Eduard Rappoldi, the leader of the Royal Court Orchestra at Dresden, has a high reputation as a sound and earnest player and excellent teacher. He was born in Vienna in 1839, and was at one time a teacher in the Hochschule at Berlin, but went to Dresden in 1877.
Joseph Joachim is one of the musical giants of the nineteenth century. He will be remembered as one whose life has been interwoven with the lives of the greatest musicians of his day, as one of the greatest educators in his line who ever lived, and as the embodiment of the purest and highest ideas in public performance.
[Illustration: JOSEPH JOACHIM]
Joachim is called the greatest violinist of modern times, and no better words can be found to describe his characteristics than those of Wasielewski, who says: “Joachim’s incomparable violin playing is the true chef-d’oeuvre, the ideal of a perfect violinist (so far as we present-day critics can judge). Less cannot, dare not, be said, but, at the same time, more cannot be said of him or of any one, and it is enough. But that which raises him above all other contemporary violinists and musicians generally is the line he takes in his professional life. He is no virtuoso in the ordinary sense, for he is far more,—before all he will be a musician. And that he unquestionably is,—a magnificent example to young people, who are to some extent possessed of the demon of vanity, of what they should do and what they should leave undone. Joachim makes music, and his preeminent capabilities are directed toward the serving one true, genuine art, and he is right.”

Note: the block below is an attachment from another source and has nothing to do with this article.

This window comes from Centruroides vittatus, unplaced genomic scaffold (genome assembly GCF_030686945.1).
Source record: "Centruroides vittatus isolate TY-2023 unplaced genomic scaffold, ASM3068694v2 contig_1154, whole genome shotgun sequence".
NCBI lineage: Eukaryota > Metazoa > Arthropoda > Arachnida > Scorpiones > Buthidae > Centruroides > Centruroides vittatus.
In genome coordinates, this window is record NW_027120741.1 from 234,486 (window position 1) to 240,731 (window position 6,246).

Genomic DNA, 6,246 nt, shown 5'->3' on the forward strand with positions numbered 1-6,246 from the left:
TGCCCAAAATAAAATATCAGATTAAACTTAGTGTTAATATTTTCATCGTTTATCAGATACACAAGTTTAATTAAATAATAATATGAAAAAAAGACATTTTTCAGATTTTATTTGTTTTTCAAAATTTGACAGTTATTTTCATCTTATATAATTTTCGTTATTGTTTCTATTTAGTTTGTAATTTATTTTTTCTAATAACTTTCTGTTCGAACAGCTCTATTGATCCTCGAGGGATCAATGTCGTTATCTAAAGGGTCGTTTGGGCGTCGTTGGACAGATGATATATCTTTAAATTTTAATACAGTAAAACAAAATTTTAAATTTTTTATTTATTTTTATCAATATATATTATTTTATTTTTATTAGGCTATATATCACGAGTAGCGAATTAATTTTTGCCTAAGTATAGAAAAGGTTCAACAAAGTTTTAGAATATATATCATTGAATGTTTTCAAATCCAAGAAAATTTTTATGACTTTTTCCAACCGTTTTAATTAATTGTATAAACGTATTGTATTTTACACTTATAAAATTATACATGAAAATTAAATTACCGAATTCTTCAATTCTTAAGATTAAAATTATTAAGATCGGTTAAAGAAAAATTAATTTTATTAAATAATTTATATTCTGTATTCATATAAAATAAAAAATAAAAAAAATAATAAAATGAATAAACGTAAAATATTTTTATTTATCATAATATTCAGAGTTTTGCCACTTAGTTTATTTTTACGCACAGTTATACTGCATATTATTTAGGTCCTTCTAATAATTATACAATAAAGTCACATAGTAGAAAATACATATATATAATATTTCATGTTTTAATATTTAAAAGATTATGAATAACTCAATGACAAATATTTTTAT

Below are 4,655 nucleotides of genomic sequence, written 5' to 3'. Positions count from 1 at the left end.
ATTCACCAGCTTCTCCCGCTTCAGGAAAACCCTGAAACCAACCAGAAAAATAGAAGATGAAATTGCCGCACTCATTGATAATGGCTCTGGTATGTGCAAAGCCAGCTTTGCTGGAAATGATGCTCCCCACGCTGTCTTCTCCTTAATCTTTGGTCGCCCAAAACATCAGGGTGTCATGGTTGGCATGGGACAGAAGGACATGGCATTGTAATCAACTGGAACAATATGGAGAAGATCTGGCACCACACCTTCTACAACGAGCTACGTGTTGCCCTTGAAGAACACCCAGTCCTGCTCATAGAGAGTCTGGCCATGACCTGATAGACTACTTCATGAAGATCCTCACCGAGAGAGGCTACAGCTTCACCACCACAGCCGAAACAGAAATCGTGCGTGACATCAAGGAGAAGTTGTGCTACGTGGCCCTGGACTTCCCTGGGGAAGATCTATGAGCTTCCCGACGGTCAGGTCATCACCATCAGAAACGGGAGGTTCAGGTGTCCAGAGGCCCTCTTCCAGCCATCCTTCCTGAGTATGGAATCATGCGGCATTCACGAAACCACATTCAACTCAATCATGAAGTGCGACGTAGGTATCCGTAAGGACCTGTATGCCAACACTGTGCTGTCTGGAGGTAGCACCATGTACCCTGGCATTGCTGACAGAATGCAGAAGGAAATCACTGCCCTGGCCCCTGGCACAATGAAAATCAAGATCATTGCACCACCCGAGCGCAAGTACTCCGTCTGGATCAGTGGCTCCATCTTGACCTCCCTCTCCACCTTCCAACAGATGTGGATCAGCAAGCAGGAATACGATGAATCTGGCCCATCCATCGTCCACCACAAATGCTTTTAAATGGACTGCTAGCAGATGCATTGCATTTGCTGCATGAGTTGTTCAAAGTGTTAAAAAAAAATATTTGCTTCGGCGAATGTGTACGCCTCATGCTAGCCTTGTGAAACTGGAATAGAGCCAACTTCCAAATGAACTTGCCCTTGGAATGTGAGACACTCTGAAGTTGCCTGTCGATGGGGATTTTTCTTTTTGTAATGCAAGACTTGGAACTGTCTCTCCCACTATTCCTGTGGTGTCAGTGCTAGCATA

Joachim was born on June 28, 1831, in the village of Kittsee, in Hungary, within the small radius which has produced three other great musicians,—Haydn, Hummel, and Liszt. He began to study the violin when he was five years old, and was placed under Servaczinski, leader of the opera orchestra at Pesth. In two years he made his first public appearance at a concert at Pesth, when he played a duet concerto for two violins and orchestra with his master, and a solo on a theme by Schubert, with variations. He was now (1841) sent to Vienna, where he entered the conservatoire and studied under Boehm for two years. At the end of this time he went to Leipzig, where he met with Mendelssohn and played in a concert of Madame Viardot’s. A few months later he appeared as a finished artist in a Gewandhaus concert, and played Ernst’s “Otello Fantasie.” Leipzig was then, under Mendelssohn’s guidance, in the zenith of its fame, and for a boy of twelve to appear in a Gewandhaus concert and earn, not only the applause of the audience, but also the praise of the critics, was something very unusual. But a still greater honour was in store for him,—the following year he took part, in a Gewandhaus concert, in a concertante for four violins by Maurer, the other performers being Ernst, Bazzini, and David, all violinists of renown and very much his seniors.